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Thursday, 2 December 2004

Election rambling

I remembered this post I wrote in August when I heard that the Democrat & Constitution party candidates were tied for a seat in the Montana Assembly.

I see several parallels between the Election of 2004 and the Election of 1856.

In 1856, the Whig Party had lost its moral compass and was more concerned with staying in power than in upholding the principles on which it was founded. In 1856, the Whig Party lost the Presidential Election, due in part to a third party which had appeared out of nowhere to energize the anti-slavery vote. That previously unknown third party went on to win the Presidency in the very next election, when it endorsed the most anti-slavery candidate in the field--Abraham Lincoln. Overnight, former Whigs became members of the new Republican Party, and the Whig Party passed from the stage of history.

In 1856, the country was polarized over the issue of slavery: specifically, were all Americans entitled to government protection from evildoers, or only Americans of European descent through legal issue? That question, which had never been settled by the Constitution, refused to remain unanswered, until the conflagration of war brought about an amendment to the Constitution forever settling the issue, at least in regards to that segment of the population.

In 2004, the country is polarized over the Right to Life issue: specifically, are all Americans entitled to government protection from evildoers, or only Americans who are "wanted" by those responsible for their welfare? That question was never even raised in the first century of America's independence, so it appears that the Constitution itself, with all the amendments that anyone can pass, is insufficient to answer that question. The question, however, refuses to remain unsettled. Would the election of a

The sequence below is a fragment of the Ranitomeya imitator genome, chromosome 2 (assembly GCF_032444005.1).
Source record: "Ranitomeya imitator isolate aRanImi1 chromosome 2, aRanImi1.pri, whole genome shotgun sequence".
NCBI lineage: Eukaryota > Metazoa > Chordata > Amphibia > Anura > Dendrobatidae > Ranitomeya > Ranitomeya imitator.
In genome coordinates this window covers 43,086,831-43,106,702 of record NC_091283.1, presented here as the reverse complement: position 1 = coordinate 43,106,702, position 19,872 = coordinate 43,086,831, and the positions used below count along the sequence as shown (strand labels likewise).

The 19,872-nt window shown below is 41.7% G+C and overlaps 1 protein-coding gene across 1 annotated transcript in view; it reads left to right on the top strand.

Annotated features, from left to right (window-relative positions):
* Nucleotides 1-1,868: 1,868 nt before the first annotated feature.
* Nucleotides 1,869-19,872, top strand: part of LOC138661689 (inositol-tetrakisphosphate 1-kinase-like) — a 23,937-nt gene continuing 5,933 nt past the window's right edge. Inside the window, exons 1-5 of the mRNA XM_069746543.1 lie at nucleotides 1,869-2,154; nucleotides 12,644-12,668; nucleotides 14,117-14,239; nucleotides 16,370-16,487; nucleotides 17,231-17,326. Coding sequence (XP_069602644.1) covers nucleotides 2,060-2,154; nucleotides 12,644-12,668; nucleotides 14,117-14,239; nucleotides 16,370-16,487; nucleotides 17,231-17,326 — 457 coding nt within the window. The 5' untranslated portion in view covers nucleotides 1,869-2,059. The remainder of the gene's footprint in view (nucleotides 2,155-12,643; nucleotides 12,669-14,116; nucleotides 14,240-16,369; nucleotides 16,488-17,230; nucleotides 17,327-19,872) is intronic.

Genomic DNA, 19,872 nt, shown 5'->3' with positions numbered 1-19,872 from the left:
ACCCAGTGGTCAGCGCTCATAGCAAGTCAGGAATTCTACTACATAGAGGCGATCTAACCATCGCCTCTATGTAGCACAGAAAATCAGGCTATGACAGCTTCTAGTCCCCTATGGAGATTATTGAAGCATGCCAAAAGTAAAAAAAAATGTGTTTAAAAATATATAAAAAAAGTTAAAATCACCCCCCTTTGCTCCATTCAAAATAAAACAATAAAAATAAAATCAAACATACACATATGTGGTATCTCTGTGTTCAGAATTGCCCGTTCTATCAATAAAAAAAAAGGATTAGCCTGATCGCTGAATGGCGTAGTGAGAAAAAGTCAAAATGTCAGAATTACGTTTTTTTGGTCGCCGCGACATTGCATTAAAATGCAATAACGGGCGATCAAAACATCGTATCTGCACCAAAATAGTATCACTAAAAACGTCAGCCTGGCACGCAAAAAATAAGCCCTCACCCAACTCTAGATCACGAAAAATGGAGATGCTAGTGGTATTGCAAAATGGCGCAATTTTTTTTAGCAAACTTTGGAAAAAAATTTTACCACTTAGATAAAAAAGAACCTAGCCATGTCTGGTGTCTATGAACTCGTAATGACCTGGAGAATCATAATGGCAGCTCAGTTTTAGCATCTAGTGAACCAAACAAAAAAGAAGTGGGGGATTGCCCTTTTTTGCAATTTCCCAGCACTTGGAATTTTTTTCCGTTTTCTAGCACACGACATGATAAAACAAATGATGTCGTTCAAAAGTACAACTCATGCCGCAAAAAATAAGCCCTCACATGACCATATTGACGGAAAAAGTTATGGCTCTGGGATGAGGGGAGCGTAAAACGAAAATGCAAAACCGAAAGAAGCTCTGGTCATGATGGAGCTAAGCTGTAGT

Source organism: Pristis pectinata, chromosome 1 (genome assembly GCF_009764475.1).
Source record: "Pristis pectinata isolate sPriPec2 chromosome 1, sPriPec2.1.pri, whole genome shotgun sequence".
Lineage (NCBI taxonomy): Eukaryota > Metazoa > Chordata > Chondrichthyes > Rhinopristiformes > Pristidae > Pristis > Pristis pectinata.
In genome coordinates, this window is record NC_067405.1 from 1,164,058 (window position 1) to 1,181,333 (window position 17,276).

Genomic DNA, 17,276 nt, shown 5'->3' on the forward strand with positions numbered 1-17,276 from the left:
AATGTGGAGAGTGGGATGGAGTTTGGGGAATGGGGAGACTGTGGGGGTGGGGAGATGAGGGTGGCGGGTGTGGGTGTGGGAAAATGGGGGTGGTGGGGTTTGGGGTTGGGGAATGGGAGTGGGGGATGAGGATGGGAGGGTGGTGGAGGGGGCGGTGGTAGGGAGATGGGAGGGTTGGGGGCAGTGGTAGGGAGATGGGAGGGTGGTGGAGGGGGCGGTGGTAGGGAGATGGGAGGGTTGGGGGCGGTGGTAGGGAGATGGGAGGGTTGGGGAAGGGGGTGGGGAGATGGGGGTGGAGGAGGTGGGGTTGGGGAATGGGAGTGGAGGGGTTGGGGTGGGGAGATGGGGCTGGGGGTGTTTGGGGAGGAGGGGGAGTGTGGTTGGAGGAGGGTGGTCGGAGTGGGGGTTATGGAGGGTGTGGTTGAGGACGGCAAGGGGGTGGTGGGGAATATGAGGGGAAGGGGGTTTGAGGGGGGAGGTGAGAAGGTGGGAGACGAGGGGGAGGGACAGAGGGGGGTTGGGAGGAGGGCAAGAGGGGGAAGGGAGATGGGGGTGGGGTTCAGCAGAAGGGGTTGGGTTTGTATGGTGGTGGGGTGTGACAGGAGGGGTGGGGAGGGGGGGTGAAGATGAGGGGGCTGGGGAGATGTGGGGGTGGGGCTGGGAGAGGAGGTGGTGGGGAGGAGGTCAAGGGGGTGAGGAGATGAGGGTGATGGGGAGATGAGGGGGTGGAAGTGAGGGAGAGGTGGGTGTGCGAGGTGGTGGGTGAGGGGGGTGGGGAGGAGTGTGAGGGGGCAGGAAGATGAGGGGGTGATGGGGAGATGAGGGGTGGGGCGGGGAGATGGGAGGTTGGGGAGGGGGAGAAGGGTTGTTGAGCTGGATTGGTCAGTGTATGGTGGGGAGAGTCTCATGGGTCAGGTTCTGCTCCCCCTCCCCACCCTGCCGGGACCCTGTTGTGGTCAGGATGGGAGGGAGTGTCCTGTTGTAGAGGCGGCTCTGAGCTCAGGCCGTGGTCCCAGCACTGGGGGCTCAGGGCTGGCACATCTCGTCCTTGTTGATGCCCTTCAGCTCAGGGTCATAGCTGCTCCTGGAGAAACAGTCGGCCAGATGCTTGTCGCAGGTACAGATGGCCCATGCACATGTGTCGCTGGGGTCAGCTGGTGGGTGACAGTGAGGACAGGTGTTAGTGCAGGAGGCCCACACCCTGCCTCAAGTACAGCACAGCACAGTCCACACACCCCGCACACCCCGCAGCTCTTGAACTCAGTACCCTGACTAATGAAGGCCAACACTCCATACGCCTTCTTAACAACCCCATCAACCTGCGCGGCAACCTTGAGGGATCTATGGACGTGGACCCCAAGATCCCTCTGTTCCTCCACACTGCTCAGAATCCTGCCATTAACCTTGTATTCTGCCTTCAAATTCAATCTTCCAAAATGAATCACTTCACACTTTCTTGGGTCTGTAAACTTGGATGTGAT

Constitutional Party candidate in 2008, following another Democratic win with less than 50% of the popular vote, ignite another conflagration sufficient to answer this question for all time, at least in regard to the "unwanted" segments of American society?

Whatever else its aftermath may be, if Michael Peroutka costs Bush re-election this year, it will likely spell the beginning of the end for what was once known as the Republican Party, and the emergence of a new Second Party that will energize the anti-murder vote that is, in greater and greater numbers, looking for a new home.

Postscript: In general (even in Montana), it appears that Constitution voters realized that by voting for Michael Peroutka they would be handing the presidency to John Kerry, and voted for George Bush instead.

They aren't likely to do this again, especially if the next Republican candidate is a liberal like Senator Bill Frist.

ETA: Well, they did do it again (except in Indiana), and it still didn't make any difference (even with Indiana). For the first time since 1964 a Democrat president won a majority of the vote. But not a majority of the white vote.

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